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Carrea v. State

United States District Court, C.D. California

May 29, 2014

Christopher Carrea Jr.
v.
State of California, et al.

ORDER TO SHOW CAUSE RE: DISMISSAL OF APPARENTLY UNEXHAUSTED PETITION

MARGARET A. NAGLE, Magistrate Judge.

PROCEEDINGS (In Chambers):

This action commenced on April 18, 2014, when Petitioner filed a habeas petition pursuant to 28 U.S.C. ยง 2254 ("Petition") in the United States District Court for the Northern District of California. The Northern District thereafter ordered that the Petition be transferred to this District, in which it was received and filed on May 20, 2014.

The Petition stems from Petitioner's most recent conviction in the San Diego Superior Court. Petitioner alleges that, on January 4, 2013, he was convicted and sentenced in San Diego Superior Court Case No. SCD240790 to a seven-year term but is required to serve only 34% of that sentence (the "State Conviction"). (Petition at 1.) The Petition pleads a single claim. Petitioner alleges that state officials have failed to comply with a February 10, 2014 Order issued in a case pending in the United States District Court for the Eastern District of California, Case No. 90-CV-0520 (the Coleman/Plato actions), which relates to certain prison population reduction measures to be taken by the State of California. Petitioner contends that, pursuant to the February 10, 2014 Order, Respondents were required to immediately recalculate his release date and his good time credits, so that he will serve no more than 34% of his sentence imposed for the State Conviction. (Petition at 5 and attached page.) Petitioner alleges that he appealed the State Conviction, and it was affirmed by the California Court of Appeal in 2013, and by the California Supreme Court in 2014. Petitioner further alleges that he has not filed any other state or federal proceedings with respect to the State Conviction. (Petition at 2-3.) Petitioner does not allege that he has exhausted his instant claim. (Petition, passim.)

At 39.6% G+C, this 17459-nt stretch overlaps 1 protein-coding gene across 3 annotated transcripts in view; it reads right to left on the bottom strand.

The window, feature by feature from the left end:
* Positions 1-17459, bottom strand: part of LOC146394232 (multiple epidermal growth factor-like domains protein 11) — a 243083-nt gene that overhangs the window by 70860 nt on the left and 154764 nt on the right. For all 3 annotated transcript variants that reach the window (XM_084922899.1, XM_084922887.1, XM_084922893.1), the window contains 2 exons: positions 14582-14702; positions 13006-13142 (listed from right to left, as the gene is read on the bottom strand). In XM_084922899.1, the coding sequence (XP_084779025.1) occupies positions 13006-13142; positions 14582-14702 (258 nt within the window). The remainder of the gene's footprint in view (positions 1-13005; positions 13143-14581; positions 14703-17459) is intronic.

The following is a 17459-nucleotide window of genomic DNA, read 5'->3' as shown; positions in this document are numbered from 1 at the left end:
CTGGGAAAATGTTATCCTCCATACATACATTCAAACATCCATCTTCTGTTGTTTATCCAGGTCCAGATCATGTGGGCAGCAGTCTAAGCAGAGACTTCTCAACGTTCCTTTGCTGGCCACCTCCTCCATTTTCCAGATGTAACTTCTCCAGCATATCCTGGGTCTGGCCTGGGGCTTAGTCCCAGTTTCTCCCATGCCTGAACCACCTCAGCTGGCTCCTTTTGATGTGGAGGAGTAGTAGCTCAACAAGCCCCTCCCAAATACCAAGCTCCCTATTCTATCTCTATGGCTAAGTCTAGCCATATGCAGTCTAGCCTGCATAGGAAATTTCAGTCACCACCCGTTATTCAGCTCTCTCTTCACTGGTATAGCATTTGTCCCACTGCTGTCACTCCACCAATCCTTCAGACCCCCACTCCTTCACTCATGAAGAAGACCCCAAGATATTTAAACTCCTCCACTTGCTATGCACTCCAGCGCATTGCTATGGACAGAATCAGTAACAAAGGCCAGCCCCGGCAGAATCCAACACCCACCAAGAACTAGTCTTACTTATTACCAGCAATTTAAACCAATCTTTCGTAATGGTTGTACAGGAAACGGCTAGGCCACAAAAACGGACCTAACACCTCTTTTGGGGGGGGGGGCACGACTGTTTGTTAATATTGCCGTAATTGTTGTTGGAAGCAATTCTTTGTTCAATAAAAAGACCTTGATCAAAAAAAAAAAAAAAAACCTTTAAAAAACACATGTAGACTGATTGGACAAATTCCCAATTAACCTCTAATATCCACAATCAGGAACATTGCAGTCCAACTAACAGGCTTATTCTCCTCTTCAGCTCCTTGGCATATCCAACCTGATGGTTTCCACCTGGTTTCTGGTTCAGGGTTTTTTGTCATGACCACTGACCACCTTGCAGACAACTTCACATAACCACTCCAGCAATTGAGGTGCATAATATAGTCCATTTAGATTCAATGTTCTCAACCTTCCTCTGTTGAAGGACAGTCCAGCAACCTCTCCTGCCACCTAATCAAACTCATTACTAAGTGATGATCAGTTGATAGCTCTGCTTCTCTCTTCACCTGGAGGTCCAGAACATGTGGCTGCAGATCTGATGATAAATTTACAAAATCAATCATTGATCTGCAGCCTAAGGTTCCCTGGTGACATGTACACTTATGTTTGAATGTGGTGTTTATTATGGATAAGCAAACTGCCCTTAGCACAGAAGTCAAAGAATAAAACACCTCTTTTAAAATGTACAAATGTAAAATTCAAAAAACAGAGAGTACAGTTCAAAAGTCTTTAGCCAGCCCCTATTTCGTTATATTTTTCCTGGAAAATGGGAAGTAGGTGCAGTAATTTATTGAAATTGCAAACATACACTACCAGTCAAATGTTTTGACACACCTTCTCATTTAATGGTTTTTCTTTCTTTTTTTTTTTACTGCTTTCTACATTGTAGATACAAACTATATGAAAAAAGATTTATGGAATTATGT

Pursuant to Rule 201 of the Federal Rules of Evidence, the Court has taken judicial notice of the dockets and case records available electronically through the Appellate Courts Case Information website of the California Courts.[1] Those judicially noticed dockets and records show that: Petitioner filed an appeal after he sustained the State Conviction and was sentenced; the sole issue raised by Petitioner on appeal was a claim that the trial court abused its discretion by admitting evidence of seven prior incidents of violence or threats by Petitioner against the same victim; on February 25, 2014, the California Court of Appeal affirmed the State Conviction (Case No. D063357); and on April 30, 2014, the California Supreme Court denied the petition for review filed by Petitioner (Case No. S217438). The dockets and records of the California Court of Appeal and California Supreme Court do not show any filing by Petitioner that raised the claim alleged in the instant Petition. Accordingly, the Petition appears to be unexhausted.[2]

As the evidence of record shows that Petitioner has not presented his instant sentencing claim to the California Supreme Court, and thus has not afforded that court a chance to rule on the claim, the Petition is fully unexhausted and must be dismissed without prejudice. Rose , 455 U.S. at 522, 102 S.Ct. at 1205.[3] Accordingly, Petitioner is ORDERED TO SHOW CAUSE why this action should not be dismissed without prejudice for lack of exhaustion. By no later than June 30, 2014, Petitioner shall file a response to this Order To Show Cause, in which he must either: establish that the claim alleged in the Petition is exhausted by submitting documentary evidence proving the fact of exhaustion; or concede that the Petition is unexhausted and, thus, must be dismissed without prejudice.

Petitioner is cautioned that a failure to respond to this Order by June 30, 2014, will be deemed to constitute an admission that the Petition is unexhausted and thus must be dismissed, and the Court will forward the case to the United States District Judge with a recommendation that this action be dismissed without prejudice for lack of exhaustion.

IT IS SO ORDERED.


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